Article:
Fraser Valley Antiques and Collectible Club Show

More than just a show. It is a place for old friends and colleagues to gather and share their passion for preserving history.

It is 4:30pm on a sunny Friday and outside of the Queens Park Arena in New Westminster, a rather long and lively line has formed. People are chatting, smiling, and waving to each other. Some are quietly making deals, while others discreetly lean in to see what is being sold and for how much. Doors are set to open soon for these eager dealers, collectors and secondhand shopping enthusiasts who don’t mind lining up to pay the $20 early bird fee for the first Fraser Valley Antiques and Collectible Club (FVACC) show in two years.

The show organizers, as well as the dealers, are also pleased to have the show back in person. However, as much as they are happy to showcase their antiques and collectibles, they are equally – if not more – thrilled to have the opportunity to also catch up with old friends and colleagues. “One of the most common themes that we heard over and over again was that they were able to see people that they hadn’t seen in a long time,” says Lorne Dennison who has served as President of the FVACC since 1998.

As well as clocks and bottles, Pat McNamara had a unique selection of neon advertising signs at his booth.

The doors to the rustic single story arena, built in 1930, open promptly at 5pm and the line moves quickly as show staff had come out to collect payment in advance. Attendees all receive a colourful wristband that will also give them access to the show all weekend. Inside, there is already a flurry of activity as the eager shoppers search for treasures. However, a few grumbles can be heard, as some of the most sought after items were bought and sold long before the doors opened to the public.

Members are all passionate about preserving history.

Lorne Dennison

Established as a non-profit in 1984, the Fraser Valley Antiques and Collectible Club, and its 150 plus members, have been hosting regular meetings, publishing a bi-monthly newsletter called the “Holedown,” and up until recently held their antique and collectible show annually. However, they were finally able to bring the show back this past August and had over 200 tables with vendors selling a variety of vintage collectibles, memorabilia and antiques.

“Members,” according to Dennison, “are all passionate about preserving history.” Many initially got involved as bottle diggers and for several years, the show was known as the “bottle club show.” However, that eventually changed as membership grew to include people with a variety of interests and collections. Several members are still active bottle diggers today while others have long since given up digging, except maybe digging through thrift stores, garage sales and flea markets.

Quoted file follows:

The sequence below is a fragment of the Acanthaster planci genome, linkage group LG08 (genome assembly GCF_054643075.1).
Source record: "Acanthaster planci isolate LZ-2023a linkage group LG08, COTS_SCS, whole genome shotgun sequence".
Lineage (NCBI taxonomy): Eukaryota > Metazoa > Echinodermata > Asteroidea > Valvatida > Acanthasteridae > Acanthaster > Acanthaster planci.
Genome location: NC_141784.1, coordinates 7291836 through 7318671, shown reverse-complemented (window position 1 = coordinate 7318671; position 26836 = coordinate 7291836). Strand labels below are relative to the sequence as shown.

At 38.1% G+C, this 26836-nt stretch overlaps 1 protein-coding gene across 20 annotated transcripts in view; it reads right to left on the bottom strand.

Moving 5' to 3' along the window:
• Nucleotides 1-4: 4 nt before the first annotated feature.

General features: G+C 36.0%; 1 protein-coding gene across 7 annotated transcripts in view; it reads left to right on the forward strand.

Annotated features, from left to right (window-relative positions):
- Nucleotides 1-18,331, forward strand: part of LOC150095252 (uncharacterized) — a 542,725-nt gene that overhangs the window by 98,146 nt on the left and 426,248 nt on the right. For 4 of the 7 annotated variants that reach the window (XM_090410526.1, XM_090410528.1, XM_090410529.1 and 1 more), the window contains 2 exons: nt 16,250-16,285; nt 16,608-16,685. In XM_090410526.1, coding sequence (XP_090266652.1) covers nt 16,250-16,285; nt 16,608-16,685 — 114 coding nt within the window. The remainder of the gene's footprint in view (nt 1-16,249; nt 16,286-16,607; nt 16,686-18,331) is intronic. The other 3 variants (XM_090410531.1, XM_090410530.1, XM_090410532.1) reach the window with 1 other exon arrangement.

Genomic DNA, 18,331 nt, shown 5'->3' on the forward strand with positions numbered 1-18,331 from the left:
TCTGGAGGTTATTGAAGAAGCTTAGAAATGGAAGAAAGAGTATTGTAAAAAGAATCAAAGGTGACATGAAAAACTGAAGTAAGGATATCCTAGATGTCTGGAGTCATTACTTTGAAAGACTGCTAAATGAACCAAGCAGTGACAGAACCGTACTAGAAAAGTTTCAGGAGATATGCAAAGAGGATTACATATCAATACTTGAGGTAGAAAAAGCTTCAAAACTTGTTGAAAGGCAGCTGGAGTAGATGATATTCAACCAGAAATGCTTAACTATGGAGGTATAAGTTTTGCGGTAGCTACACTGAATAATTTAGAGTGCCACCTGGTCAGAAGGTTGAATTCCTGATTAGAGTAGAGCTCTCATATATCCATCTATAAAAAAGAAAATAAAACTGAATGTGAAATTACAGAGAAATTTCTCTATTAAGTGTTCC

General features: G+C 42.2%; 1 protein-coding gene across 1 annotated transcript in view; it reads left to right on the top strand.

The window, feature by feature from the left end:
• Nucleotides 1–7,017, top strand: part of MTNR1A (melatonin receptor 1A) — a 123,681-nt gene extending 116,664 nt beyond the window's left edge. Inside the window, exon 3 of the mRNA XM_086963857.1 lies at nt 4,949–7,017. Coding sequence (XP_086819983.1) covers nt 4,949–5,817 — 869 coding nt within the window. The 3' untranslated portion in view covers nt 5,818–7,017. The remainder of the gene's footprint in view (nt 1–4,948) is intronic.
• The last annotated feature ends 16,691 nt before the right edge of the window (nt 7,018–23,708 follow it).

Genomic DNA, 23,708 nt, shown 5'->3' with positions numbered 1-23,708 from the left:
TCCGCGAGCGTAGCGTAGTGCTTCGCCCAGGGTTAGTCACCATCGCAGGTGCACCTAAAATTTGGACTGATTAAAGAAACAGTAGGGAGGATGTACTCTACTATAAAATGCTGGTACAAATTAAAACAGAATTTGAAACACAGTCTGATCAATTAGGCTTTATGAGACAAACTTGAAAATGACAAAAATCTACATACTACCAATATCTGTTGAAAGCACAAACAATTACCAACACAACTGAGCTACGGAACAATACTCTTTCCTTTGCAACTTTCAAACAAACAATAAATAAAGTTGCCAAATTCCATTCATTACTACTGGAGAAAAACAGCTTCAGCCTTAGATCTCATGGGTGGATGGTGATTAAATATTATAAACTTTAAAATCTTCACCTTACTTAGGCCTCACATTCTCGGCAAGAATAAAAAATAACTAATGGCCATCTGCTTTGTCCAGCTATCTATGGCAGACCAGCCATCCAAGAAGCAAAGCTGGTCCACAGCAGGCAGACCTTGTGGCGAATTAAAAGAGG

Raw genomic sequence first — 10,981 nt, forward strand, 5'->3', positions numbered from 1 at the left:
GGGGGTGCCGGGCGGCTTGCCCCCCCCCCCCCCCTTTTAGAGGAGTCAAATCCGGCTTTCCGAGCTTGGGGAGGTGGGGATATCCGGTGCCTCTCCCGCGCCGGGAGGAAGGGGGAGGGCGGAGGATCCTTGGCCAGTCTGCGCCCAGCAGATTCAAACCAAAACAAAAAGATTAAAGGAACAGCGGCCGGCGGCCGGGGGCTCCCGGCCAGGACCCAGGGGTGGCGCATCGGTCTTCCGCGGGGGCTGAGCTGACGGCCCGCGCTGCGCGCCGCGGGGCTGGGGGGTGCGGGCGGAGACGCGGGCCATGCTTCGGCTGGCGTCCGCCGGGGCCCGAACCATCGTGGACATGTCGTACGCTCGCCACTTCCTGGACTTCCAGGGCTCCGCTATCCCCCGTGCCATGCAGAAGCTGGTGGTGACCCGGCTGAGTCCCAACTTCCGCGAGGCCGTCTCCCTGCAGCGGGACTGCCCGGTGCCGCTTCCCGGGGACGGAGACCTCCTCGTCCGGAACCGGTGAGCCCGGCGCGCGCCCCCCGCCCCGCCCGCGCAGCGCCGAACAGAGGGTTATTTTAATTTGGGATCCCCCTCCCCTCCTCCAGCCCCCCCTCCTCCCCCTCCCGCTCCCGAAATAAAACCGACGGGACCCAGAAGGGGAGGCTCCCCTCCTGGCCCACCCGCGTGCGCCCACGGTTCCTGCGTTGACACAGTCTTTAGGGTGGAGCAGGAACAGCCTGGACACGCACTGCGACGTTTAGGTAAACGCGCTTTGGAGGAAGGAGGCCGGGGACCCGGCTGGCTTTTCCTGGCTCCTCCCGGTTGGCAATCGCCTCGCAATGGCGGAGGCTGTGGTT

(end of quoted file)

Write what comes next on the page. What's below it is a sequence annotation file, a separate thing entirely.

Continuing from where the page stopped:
Lydia Bellan’s signed green hand-blown 1930s Loetz vase was once part of the Rosalind Russell estate.

Several of the dealers at the show are FVACC members as they get priority for booking a table or booth. Non-members can also purchase tables, but there was a long waiting list for this particular show. Lydia Bellan, a past member and regular show dealer, was initially on the wait list and was “over the moon” when they called to let her know she got in. “Being back selling at the show,” according to Bellan, “was better than eating ice cream as a six year old.”

For Jason Vanderhill, a FVACC member since 2013 and editor for their newsletter, being able to have the show in person filled a huge void as the last few years were quite isolating for many. “Having the social aspect of the show return was a great sight,” says Vanderhill. “The show continues to evolve with new vendors eager to display their wares, though it’s also a bit bittersweet when long time members are no long able to attend, or are no longer with us.”

Jason Vanderhill’s booth had this WW1 notebook on display in his booth. The first entry is dated 1918.

One of the club’s early founding members, Mike Wagner, was one of the people who was noticeably absent, and greatly missed, at this show. He passed away last December and according to Vanderhill, “Had some of the best local items in the club.” He was considered an expert on Vancouver and British Columbia memorabilia.

By all accounts, the Friday night preview was one of their best yet. “I think we hit the ball out of the park with this show,” says Dennison who estimates that they had close to 300 people attend as early birds. “There was really something for everyone at this show.” The show was also open on Saturday and Sunday for the regular admission fee of $5.

Overall, the show was considered a huge success on many levels. “It was excellent,” says Nancy Boltin who was there selling with her sister Norah Boltin. “It exceeded our expectations. There was such a diversity of people and they were all ready to buy something.” But for many, it was all about the people and Lydia Bellan summed it up perfectly, “It was like being at a high school reunion with old friends.”

The next FVACC show is set for April 21-22, 2023.

Reprinted with permission from Canadian Antiques & Vintage magazine. For subscription information to Canada’s only national antiques and vintage publication, please call toll-free 1.866.333.3397


Leave a Reply

Fill in your details below or click an icon to log in: Logo

You are commenting using your account. Log Out /  Change )

Facebook photo

You are commenting using your Facebook account. Log Out /  Change )

Connecting to %s